Friday’s climate protests in Ireland: When and where they’re on

Ten rallies are being held in Irish towns and cities in support of School Strikes for Climate

Students on the March for Climate Change in March. Photograph: Nick Bradshaw/The Irish Times

Students on the March for Climate Change in March. Photograph: Nick Bradshaw/The Irish Times

 

Ten large rallies are being held across Ireland on Friday, the biggest in Dublin, as part of the global day of action to counter climate disruption.

Student organisers and campaigners supporting the School Strikes for Climate movement hope the Irish protests will be unprecedented in scale.

In the capital, protesters will gather at noon at Custom House Quay, leaving half an hour later on a march to Merrion Square, arriving at 1pm.

In Cork, the rally gathers on Grand Parade Street from noon, marching at 12.20pm.

The Galway demonstration runs between 1pm and 4pm in Eyre Square.

In Limerick people will march from Arthur’s Quay Park at 1pm, finishing at City Hall.

In Kerry, a rally begins at County Buildings, Rathass, Tralee at 9am, while Kenmare will host a demonstration from 9am to 1pm outside the courthouse.

In Ennis, Co Clare, protesters will also gather at 9am at The Height, O’Connell Square.

In Drogheda, Co Louth, the protest starts at 1pm outside St Peter’s Church, West Street. Dundalk’s Market Square will host a demonstration between 12.30pm and 3pm.

In Navan, Co Meath, the protest will take place between 1pm and 3pm at Market Square.

More than 90 “local support actions” have been organised by adults in their communities and workplaces for people who cannot make the rallies, while many schools will mark the day with other events involving pupils and teachers on campus.

Among the community events being held is a vigil on the main street in Dundrum, Co Dublin, for an hour from 10 am with the support of a cross section of local politicians and religious groups.

In Co Waterford, there will be a gathering at the Tramore beach lifeguard hut at noon, where the risk of rising sea levels will be highlighted. Among the other locations for events are Sligo’s Peace Park, and the Knockanrawley organic garden in Tipperary.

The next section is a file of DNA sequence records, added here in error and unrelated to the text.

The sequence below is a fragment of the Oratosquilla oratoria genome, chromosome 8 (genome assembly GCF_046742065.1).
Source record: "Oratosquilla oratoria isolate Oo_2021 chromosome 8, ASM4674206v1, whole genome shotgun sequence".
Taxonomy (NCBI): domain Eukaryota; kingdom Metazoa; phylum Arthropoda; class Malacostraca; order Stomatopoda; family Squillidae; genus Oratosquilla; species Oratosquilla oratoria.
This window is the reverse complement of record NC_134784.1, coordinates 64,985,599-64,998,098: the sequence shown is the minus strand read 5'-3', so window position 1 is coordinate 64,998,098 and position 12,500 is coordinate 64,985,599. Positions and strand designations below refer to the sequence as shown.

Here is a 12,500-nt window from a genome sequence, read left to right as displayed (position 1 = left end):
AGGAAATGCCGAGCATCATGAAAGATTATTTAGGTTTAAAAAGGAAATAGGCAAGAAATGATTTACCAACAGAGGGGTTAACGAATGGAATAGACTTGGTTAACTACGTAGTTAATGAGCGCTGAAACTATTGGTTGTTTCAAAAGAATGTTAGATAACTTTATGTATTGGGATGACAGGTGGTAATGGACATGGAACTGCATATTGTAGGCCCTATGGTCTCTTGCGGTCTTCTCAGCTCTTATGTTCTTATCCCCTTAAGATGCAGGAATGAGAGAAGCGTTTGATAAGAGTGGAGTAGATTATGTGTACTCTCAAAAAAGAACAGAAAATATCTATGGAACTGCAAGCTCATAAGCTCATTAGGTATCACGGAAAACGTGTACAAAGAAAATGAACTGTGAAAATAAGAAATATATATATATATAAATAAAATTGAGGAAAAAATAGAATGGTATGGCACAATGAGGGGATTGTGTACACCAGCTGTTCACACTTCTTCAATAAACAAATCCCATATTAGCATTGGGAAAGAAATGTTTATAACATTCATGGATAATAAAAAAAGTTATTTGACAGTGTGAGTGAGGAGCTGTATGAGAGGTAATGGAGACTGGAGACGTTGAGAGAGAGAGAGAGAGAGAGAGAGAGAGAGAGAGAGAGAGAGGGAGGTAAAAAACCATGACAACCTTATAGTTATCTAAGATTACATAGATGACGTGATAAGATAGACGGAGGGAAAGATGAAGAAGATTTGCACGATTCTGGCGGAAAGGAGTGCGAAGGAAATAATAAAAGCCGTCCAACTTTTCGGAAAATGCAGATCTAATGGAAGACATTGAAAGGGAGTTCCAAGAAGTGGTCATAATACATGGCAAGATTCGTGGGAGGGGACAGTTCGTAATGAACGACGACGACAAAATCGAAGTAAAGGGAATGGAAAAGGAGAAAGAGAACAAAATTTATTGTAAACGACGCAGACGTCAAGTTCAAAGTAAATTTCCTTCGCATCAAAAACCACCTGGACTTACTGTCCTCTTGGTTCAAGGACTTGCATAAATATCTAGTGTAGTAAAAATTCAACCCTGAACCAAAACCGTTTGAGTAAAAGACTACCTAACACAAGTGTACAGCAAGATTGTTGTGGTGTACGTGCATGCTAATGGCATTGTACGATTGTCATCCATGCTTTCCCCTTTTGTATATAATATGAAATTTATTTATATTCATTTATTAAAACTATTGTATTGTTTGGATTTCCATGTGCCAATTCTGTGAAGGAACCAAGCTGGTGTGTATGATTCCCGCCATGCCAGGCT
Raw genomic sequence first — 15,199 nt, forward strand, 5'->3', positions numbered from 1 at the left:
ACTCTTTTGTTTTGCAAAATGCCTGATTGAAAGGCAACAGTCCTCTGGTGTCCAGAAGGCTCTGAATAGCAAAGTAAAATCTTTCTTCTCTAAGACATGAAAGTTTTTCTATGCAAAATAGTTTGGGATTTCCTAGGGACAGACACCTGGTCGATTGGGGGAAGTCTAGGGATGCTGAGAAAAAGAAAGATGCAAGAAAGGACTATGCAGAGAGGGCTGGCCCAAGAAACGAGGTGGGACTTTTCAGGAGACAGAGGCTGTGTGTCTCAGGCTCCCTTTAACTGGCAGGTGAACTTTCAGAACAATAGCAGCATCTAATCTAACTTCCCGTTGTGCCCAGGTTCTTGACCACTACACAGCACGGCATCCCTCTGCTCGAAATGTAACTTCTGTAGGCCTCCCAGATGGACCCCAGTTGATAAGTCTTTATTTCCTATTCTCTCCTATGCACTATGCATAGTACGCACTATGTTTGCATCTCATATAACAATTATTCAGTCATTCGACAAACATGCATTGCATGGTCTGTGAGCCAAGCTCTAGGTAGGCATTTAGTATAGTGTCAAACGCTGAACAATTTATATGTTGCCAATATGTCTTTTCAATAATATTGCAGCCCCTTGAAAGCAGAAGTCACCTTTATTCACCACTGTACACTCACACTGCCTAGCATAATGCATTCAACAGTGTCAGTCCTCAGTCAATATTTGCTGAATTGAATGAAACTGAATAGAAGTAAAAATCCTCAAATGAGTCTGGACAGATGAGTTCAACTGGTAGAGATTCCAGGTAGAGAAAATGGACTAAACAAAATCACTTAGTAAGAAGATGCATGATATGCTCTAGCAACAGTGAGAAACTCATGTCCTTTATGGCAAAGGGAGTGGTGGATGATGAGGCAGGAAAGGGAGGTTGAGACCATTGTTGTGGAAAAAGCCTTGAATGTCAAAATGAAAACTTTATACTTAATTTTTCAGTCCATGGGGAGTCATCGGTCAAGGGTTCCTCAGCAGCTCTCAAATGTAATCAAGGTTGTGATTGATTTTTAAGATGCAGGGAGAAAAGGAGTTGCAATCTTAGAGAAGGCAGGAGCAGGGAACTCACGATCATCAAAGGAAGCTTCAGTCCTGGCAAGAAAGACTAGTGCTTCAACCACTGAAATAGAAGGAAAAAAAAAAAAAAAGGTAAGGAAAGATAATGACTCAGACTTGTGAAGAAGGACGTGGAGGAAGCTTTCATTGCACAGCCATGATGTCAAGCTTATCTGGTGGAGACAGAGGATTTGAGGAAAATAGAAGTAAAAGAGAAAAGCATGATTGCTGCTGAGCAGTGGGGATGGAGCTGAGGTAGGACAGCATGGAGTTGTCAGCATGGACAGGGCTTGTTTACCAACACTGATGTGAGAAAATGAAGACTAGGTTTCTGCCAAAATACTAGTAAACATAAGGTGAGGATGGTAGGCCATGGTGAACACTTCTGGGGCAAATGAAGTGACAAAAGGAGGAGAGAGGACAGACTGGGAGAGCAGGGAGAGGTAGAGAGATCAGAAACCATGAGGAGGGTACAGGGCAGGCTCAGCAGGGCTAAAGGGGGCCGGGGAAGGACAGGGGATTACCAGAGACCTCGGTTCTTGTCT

Details of all the Irish rallies and support events can be found at: https://www.stopclimatechaos.ie/

Mira Hench, a student in Cork Educate Together Secondary School, said the climate crisis was an inter-generational issue. “We’re all in this together, young and old.”

Citing the rise in in the Green vote in the European elections, she said: “It has been proven that the strikes have made a ground-breaking difference, so we need everyone to come out and reclaim our futures.”

Molly Gordon Boles, a student from Temple Carrig School in Greystones, Co Wicklow, said: “We ask people of all ages to join our strike this time. If there is to be a solution to this climate crisis, we need every single individual to make a stand and work together.

“This is not just a responsibility for students, it is a global issue that needs to be tackled together.”

A number of third level institutions, notably UCC, UCD, Maynooth University and DCU, will have events to show solidarity with the young strikers with input by staff and student unions.

The global strike was instigated by Swedish teenager Greta Thunberg who has inspired a worldwide youth movement. The latest day of action is timed in advance of heads of government from around the world, including Taoiseach Leo Varadkar, attending a UN climate action summit in New York on Monday. A separate youth summit is being held in New York on Saturday.

Activist Lorna Gold, who was involved in setting up the FridaysForFuture, said the nature of the youth climate movement in Ireland was such that organisation of marches was very much “last minute and chaotic”. However, she predicted a record turnout on Friday.

The Irish branch of Parents for Future, Tuistí don Todhchaí, is calling upon everyone, “old, young and in-between, to come out in support of our young people”. The group was formed following a meeting of minds between Ellen Hegarty and Miriam Gormally, who had come out in support of their children at the Dáil school strikes last March.

Ellen Hegarty said Thunberg’s activism had struck a chord with young people. “But this problem should not sit on the shoulders of our youth. We all need to take a stand, show them we are listening and to impress upon our governments that they need to act.”

Other groups supporting the strikes are the Jesuit Centre for Faith and Justice and a new interfaith group “Faiths for Climate Action”.